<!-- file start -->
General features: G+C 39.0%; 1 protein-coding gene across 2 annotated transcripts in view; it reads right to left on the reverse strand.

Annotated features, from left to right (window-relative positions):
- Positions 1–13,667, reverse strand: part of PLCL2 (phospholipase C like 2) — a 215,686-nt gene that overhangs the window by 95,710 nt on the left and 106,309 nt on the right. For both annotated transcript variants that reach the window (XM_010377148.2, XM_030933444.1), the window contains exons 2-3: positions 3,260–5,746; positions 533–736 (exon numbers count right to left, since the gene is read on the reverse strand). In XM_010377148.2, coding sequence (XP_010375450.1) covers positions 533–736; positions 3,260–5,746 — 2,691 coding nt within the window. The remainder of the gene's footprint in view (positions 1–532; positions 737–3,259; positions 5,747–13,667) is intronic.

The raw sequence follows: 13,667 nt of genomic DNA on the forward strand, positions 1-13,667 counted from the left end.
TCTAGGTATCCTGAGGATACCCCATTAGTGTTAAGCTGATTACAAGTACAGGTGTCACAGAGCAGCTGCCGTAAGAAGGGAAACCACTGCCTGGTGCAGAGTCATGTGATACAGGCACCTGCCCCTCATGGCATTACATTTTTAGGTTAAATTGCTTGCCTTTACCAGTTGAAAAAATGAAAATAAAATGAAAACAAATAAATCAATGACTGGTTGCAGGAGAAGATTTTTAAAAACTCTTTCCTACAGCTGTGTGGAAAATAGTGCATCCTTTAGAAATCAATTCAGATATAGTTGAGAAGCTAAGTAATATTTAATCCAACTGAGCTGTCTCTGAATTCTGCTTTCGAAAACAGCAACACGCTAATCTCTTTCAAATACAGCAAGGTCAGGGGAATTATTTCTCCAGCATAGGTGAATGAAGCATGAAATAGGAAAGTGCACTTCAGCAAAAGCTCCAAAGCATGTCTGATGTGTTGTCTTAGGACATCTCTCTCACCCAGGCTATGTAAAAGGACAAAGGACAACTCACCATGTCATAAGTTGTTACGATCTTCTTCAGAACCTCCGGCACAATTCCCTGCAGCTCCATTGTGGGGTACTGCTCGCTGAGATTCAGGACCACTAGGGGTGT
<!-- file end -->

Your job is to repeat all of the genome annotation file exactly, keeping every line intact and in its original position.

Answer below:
General features: G+C 39.0%; 1 protein-coding gene across 2 annotated transcripts in view; it reads right to left on the reverse strand.

Annotated features, from left to right (window-relative positions):
- Positions 1–13,667, reverse strand: part of PLCL2 (phospholipase C like 2) — a 215,686-nt gene that overhangs the window by 95,710 nt on the left and 106,309 nt on the right. For both annotated transcript variants that reach the window (XM_010377148.2, XM_030933444.1), the window contains exons 2-3: positions 3,260–5,746; positions 533–736 (exon numbers count right to left, since the gene is read on the reverse strand). In XM_010377148.2, coding sequence (XP_010375450.1) covers positions 533–736; positions 3,260–5,746 — 2,691 coding nt within the window. The remainder of the gene's footprint in view (positions 1–532; positions 737–3,259; positions 5,747–13,667) is intronic.

The raw sequence follows: 13,667 nt of genomic DNA on the forward strand, positions 1-13,667 counted from the left end.
TCTAGGTATCCTGAGGATACCCCATTAGTGTTAAGCTGATTACAAGTACAGGTGTCACAGAGCAGCTGCCGTAAGAAGGGAAACCACTGCCTGGTGCAGAGTCATGTGATACAGGCACCTGCCCCTCATGGCATTACATTTTTAGGTTAAATTGCTTGCCTTTACCAGTTGAAAAAATGAAAATAAAATGAAAACAAATAAATCAATGACTGGTTGCAGGAGAAGATTTTTAAAAACTCTTTCCTACAGCTGTGTGGAAAATAGTGCATCCTTTAGAAATCAATTCAGATATAGTTGAGAAGCTAAGTAATATTTAATCCAACTGAGCTGTCTCTGAATTCTGCTTTCGAAAACAGCAACACGCTAATCTCTTTCAAATACAGCAAGGTCAGGGGAATTATTTCTCCAGCATAGGTGAATGAAGCATGAAATAGGAAAGTGCACTTCAGCAAAAGCTCCAAAGCATGTCTGATGTGTTGTCTTAGGACATCTCTCTCACCCAGGCTATGTAAAAGGACAAAGGACAACTCACCATGTCATAAGTTGTTACGATCTTCTTCAGAACCTCCGGCACAATTCCCTGCAGCTCCATTGTGGGGTACTGCTCGCTGAGATTCAGGACCACTAGGGGTGT